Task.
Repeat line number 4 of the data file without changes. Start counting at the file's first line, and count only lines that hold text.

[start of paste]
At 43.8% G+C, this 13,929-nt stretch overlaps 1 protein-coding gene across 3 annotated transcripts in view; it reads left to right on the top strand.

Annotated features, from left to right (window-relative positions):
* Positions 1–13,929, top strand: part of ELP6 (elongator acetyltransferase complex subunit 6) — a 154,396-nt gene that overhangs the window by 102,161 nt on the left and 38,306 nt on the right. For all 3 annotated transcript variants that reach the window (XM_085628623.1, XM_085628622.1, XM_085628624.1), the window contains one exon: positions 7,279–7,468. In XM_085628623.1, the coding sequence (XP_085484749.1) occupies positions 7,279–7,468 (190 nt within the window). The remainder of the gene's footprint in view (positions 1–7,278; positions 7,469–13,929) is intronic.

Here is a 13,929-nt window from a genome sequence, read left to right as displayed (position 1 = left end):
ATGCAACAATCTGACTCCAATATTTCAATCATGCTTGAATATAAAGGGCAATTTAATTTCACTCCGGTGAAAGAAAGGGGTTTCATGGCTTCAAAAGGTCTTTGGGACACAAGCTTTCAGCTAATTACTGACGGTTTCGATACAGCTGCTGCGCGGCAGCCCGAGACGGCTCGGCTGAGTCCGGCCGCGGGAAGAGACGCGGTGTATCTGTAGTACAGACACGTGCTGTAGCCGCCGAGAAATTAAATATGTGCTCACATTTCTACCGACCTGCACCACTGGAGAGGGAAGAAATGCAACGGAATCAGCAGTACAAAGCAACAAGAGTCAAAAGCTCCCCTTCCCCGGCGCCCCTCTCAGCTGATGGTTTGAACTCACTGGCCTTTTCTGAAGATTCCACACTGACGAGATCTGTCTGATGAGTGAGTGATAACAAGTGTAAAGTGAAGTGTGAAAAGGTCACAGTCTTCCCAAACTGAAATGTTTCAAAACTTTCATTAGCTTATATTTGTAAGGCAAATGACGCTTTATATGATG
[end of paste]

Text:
Here is a 13,929-nt window from a genome sequence, read left to right as displayed (position 1 = left end):